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Spencer Rendahl: NH School Funding

My town school teaches the basics well, but it doesn’t have a lot of extras. Plainfield Elementary School’s gym doubles as an auditorium. Thanks to money raised privately, we’ll finally get a new playground this summer to replace one that’s thirty years old and falling apart. The town pays tuition for Lebanon High School so when formulating the budget, the school board looks closely at projected numbers of incoming kindergartners and outgoing eighth graders. This year the school had about two hundred students. The board would like that number to be closer to three hundred, as it was two decades ago. Like Vermont, New Hampshire is an aging state, which helps to explain the decline in students.

The school will always need a superintendent, principal, guidance counselor, and bussing, heat, and janitorial services no matter how many kids are enrolled, so the more kids served, the lower the cost per kid for the town. Keeping taxes low in the face of declining enrollment and fixed costs keeps the school board on its toes and forces it to strike a sometimes difficult balance.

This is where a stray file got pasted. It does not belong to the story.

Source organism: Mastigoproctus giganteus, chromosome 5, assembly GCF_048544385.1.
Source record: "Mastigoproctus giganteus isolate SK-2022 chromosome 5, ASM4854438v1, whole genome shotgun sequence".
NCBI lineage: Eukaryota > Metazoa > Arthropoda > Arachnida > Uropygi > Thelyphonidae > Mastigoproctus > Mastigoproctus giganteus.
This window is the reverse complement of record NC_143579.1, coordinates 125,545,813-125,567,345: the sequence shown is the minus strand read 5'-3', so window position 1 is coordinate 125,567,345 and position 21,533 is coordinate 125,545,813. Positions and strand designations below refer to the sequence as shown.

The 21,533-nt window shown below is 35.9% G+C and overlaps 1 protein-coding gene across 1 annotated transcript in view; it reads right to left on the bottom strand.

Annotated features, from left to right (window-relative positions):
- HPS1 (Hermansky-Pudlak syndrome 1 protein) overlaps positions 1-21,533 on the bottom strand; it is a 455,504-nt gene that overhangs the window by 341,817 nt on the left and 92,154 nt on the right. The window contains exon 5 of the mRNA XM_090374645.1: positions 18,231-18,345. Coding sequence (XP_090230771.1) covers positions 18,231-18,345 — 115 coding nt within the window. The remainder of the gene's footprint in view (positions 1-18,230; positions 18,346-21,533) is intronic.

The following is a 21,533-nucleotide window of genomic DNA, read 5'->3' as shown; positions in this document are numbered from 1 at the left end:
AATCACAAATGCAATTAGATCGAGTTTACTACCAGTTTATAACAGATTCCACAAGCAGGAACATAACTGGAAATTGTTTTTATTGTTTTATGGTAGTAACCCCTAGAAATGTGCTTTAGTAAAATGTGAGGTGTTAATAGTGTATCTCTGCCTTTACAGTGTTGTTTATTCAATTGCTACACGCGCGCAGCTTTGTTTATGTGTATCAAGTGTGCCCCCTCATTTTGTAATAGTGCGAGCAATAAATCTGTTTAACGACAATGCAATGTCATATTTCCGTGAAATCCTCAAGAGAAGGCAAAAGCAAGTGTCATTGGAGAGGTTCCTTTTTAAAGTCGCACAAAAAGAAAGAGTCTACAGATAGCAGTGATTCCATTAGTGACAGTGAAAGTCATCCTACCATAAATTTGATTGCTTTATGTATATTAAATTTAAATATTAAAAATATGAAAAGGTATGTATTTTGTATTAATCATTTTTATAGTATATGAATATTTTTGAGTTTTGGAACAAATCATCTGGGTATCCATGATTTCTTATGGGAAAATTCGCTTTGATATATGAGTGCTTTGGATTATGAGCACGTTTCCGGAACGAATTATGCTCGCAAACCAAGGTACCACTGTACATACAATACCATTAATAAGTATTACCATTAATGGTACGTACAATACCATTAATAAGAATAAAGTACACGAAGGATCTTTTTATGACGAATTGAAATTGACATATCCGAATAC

A bill debated in the New Hampshire legislature this year that would have let parents use state aid for private education, referred to as SB One Ninety Three, threatened that balance.

To receive state money, public school teachers must meet high standards, and the school must pay for special education services and provide technology, foreign language, and music instruction. SB One Ninety Three would have drained public schools of students while paying for students to attend private schools that don’t face the same standards.

I’ve always taken pride in my kids’ school for being no-frills but solid. Standardized test scores show they’re getting a good academic education, and just as importantly they’re learning to get along with kids who come from sometimes very different backgrounds.

I was worried that if passed the bill would decimate our school by diverting students from public education and would put a greater burden on property owners – single people, parents, and retirees – to make up the difference.

The bill passed in the Senate in March on a party-line vote with Republicans supporting, Democrats opposing, and vocal support from Republican Governor Chris Sununu. But yesterday the House Education Committee decided to table the bill until next year, allowing more time to reflect on the wisdom of diverting scarce public funds for private schools.

Suzanne Spencer Rendahl is a former journalist whose work has appeared in publications including the Boston Globe. She lives with her husband and two children in Plainfield, NH.
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